Pentecostalism and Emergence: Discerning the Spirit

More about my reflections in advance of the Society for Pentecostal Studies at which I am presenting a paper on what emergence and Pentecostalism have to learn from one another.

Time is winding down for my presentation at the end of the week, and I’m honing in on my main point.  I think it’s this: Emergents, more than other versions of American Protestantism, seem to share with Pentecostals a robust pneumatology.  But, whereas Pentecostals are good at listening for the revelation of God’s Spirit on an individual level (personal words from the Lord while in prayer or reading scripture, for instance), Emergents have focused on corporate discernment of God’s Spirit (like, for instance, the collective sermon process in my faith community) (a bit like Quakers).

Thus, Emergents can learn how to listen to God from Pentecostals, since they’ve been at it a long time.

And Pentecostals can learn from Emergents to move that discernment into a communal setting.

Your thoughts?

  • http://www.faithprogression.com Mike L.

    I was in a pentecostal church for a decade and have many fond memories. They have much to offer when it comes to building communities and understanding the need for “the spirit” to deeply effect our lives.

    The best thing the emergence movement can offer Pentecostalism is to confront their deep fear of being supernaturally mislead through diverse dialog and new information (like those evil emergent authors). At times, it feels more like a cult. I think that is a direct result of a literal understanding of “evil spirits” and a fixation on the supernatural. They might benefit from a lesson in the misguided history of substance dualism, but then so would many other Christians.

    It warms my heart to know this dialog is taking place!

  • Bob Pearson

    Tony,
    You also may want to offer that the Emergents also want to move the process to the next step in taking what we hear and learn from the Spirit of God as a community and moving it into acts of kingdom instantiation and living. Pentecostalism seems to me to focus on enhancing the relationship of the individual with God’s spirit and dwelling in this ecstatic union for the benefit of the individual believer. Emergents in comparison want to know how to collectively follow the Spirits guidance to make God’s Kingdom real and instantiated on earth Now.

  • http://www.chadholtz.net Chad Holtz

    Tony,
    I’ve been following this discussion with interest. My undergrad in theology was done at a Pentecostal (Church of God, Cleveland) school (Lee University) and it is where I went to church for awhile while I was trying to marry the lady who is now my wife. Pentecostalism exploded many of the boxes I had on my faith having been raised a Nazarene (which still puts out a statement refuting tongues and distancing themselves from those who practice it).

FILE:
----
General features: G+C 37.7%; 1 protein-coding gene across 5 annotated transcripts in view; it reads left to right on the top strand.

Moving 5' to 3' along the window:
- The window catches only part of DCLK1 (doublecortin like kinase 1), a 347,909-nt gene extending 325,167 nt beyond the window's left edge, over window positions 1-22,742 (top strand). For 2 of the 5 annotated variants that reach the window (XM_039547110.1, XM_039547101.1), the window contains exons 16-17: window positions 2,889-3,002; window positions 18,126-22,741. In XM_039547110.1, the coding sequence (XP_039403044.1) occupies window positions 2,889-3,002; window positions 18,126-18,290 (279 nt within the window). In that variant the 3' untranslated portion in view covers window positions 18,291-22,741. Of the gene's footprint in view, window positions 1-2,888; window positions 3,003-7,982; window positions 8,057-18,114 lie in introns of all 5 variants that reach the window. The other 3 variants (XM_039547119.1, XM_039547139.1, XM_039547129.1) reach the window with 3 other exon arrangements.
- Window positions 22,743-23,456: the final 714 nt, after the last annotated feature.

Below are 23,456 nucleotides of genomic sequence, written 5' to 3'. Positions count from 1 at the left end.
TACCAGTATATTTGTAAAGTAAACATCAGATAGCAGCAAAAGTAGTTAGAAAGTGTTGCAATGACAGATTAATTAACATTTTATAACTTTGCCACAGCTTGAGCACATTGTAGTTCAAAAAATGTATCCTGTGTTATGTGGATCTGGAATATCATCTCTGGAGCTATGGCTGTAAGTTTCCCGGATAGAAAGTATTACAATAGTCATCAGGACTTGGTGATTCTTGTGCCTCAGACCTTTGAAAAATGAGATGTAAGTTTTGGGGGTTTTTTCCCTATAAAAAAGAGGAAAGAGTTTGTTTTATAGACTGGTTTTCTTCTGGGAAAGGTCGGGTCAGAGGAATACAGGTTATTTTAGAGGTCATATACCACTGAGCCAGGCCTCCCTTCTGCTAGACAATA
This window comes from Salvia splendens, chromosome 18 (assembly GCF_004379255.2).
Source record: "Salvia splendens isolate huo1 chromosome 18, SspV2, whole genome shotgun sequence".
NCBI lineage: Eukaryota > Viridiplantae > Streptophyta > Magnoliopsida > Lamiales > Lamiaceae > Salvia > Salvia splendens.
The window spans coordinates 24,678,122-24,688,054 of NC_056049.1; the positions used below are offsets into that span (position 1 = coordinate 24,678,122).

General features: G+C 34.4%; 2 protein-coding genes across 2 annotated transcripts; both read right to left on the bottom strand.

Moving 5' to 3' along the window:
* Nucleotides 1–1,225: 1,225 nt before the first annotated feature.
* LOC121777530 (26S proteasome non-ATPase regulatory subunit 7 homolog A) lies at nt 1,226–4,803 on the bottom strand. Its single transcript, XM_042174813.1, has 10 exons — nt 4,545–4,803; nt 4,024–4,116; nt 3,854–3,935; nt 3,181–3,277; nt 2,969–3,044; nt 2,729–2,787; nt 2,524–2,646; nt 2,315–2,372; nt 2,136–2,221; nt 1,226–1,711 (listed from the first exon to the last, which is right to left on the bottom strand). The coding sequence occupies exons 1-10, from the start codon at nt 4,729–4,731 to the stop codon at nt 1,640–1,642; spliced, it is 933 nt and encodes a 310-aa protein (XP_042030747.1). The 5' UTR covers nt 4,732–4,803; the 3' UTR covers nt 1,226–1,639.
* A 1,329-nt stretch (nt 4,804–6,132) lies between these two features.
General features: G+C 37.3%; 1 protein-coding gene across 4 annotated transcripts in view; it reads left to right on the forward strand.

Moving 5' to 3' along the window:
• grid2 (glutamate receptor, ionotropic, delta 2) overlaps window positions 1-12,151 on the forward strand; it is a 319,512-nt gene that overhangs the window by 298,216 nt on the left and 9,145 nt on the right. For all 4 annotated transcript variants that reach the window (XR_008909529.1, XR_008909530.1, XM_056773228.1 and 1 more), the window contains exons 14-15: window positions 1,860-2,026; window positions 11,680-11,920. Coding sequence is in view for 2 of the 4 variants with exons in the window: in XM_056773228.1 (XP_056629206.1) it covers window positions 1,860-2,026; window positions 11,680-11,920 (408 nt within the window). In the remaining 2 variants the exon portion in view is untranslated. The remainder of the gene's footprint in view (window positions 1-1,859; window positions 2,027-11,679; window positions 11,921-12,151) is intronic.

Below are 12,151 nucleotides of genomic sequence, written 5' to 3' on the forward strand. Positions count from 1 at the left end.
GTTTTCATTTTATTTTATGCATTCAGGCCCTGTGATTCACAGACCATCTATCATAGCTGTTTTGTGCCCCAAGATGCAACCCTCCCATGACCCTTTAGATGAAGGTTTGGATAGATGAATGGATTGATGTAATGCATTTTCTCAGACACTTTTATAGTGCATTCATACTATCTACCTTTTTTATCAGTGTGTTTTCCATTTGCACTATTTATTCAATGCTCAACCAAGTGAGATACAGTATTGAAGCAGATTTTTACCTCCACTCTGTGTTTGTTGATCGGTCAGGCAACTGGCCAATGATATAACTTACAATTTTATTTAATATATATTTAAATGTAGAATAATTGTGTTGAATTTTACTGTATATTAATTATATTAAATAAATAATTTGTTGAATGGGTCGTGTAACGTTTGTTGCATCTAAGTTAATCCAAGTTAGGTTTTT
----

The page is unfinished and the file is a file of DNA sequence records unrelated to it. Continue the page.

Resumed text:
With that said, I have been surprised to see little if any interaction with what Pentecostals would view makes them distinct – speaking in tongues. How does this distinctive gift play out in the intersection of ideas between Pentecostalism and Emergence? I have some thoughts but won’t bore anyone with them right now….i’m hungry.

  • http://www.loveisanorientation.com Andrew Marin

    I was raised Pentacostal (Assemby of God) and if I had to categorize myself, it would still be the same; even though many would consider me an Emergent Pentacostal (is there even such a thing?). Anyway, I have never made that association in listening to the Holy Spirit corporately vs. individually in regards to the two faith movements. I think your thesis is brilliant, and dead on Tony. I see that the Society for Pentacostal Studies is already having someone planned to “respond” to you…I would suggest they just listen to you instead of trying to pick holes in it. Good luck with that, and keep on keepin on brother. If a chance, could you post/send the paper so I/we could read it. Thanks for bringing this pneumatological link to light to all of us!

  • Jeanie McGowan

    I, too, would love to read your final thesis. I think you are spot on in your assessment. I don’t know why it still surprises me how much we can learn from one another–listening un-defensively–and allow God’s Spirit to enhance our own understanding. No one of us (or faith tradition) has it exactly right and there is so much we could learn from one another if we weren’t afraid to do so. Imagine what God’s reign could be like if we started collaborating rather than arguing and having to be right all the time! Thanks for allowing us to peek over your shoulder as you think and write!

  • adam a

    tony,

    i would second bob’s comment. well said bob.

  • Arlene

    Will you post the paper? I am interested in what you have discovered!

  • http://www.seanwitty.typepad.com Sean Witty

    Good point of comparison/connect between the two communities.

    If you can make the case for the EC emphasis on corporate discernment (is that what’s really happening? What does it look like?), I think you may have something.

    I wonder how the prophetic fits in and is differentiated from discernment in each community (Pentecostal and EC)?

    Also, what about the willingness of many E’s to put aside “doctrine”, even “orthodoxy,” in favor of a nuanced orthopraxy which is a heartfelt expression of their rich pneumatology?

  • Duane Toops